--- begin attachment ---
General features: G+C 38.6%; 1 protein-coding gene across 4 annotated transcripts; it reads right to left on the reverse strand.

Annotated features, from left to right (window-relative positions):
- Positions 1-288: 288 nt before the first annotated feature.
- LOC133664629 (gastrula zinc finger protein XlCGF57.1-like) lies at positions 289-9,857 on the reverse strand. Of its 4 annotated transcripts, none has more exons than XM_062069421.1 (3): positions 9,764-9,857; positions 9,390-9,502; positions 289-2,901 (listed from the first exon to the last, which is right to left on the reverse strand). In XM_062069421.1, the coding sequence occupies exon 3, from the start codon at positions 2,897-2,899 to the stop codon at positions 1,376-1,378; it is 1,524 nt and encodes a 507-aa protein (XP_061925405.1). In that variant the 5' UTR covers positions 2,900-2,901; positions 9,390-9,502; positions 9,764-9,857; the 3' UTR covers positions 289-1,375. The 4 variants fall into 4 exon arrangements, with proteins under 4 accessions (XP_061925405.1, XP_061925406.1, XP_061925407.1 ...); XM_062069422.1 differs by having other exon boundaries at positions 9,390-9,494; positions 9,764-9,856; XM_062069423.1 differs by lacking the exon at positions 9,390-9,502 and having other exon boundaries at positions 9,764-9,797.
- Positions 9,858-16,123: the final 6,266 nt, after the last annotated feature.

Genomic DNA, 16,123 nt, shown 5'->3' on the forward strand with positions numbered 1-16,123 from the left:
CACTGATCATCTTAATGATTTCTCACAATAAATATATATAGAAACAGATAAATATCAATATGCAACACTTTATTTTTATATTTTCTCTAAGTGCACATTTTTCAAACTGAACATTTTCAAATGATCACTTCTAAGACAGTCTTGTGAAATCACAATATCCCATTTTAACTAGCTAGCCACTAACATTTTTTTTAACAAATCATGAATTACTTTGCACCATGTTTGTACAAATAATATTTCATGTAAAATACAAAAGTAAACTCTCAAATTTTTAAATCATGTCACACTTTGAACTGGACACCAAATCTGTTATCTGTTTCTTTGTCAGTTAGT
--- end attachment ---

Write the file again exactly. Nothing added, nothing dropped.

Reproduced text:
General features: G+C 38.6%; 1 protein-coding gene across 4 annotated transcripts; it reads right to left on the reverse strand.

Annotated features, from left to right (window-relative positions):
- Positions 1-288: 288 nt before the first annotated feature.
- LOC133664629 (gastrula zinc finger protein XlCGF57.1-like) lies at positions 289-9,857 on the reverse strand. Of its 4 annotated transcripts, none has more exons than XM_062069421.1 (3): positions 9,764-9,857; positions 9,390-9,502; positions 289-2,901 (listed from the first exon to the last, which is right to left on the reverse strand). In XM_062069421.1, the coding sequence occupies exon 3, from the start codon at positions 2,897-2,899 to the stop codon at positions 1,376-1,378; it is 1,524 nt and encodes a 507-aa protein (XP_061925405.1). In that variant the 5' UTR covers positions 2,900-2,901; positions 9,390-9,502; positions 9,764-9,857; the 3' UTR covers positions 289-1,375. The 4 variants fall into 4 exon arrangements, with proteins under 4 accessions (XP_061925405.1, XP_061925406.1, XP_061925407.1 ...); XM_062069422.1 differs by having other exon boundaries at positions 9,390-9,494; positions 9,764-9,856; XM_062069423.1 differs by lacking the exon at positions 9,390-9,502 and having other exon boundaries at positions 9,764-9,797.
- Positions 9,858-16,123: the final 6,266 nt, after the last annotated feature.

Genomic DNA, 16,123 nt, shown 5'->3' on the forward strand with positions numbered 1-16,123 from the left:
CACTGATCATCTTAATGATTTCTCACAATAAATATATATAGAAACAGATAAATATCAATATGCAACACTTTATTTTTATATTTTCTCTAAGTGCACATTTTTCAAACTGAACATTTTCAAATGATCACTTCTAAGACAGTCTTGTGAAATCACAATATCCCATTTTAACTAGCTAGCCACTAACATTTTTTTTAACAAATCATGAATTACTTTGCACCATGTTTGTACAAATAATATTTCATGTAAAATACAAAAGTAAACTCTCAAATTTTTAAATCATGTCACACTTTGAACTGGACACCAAATCTGTTATCTGTTTCTTTGTCAGTTAGT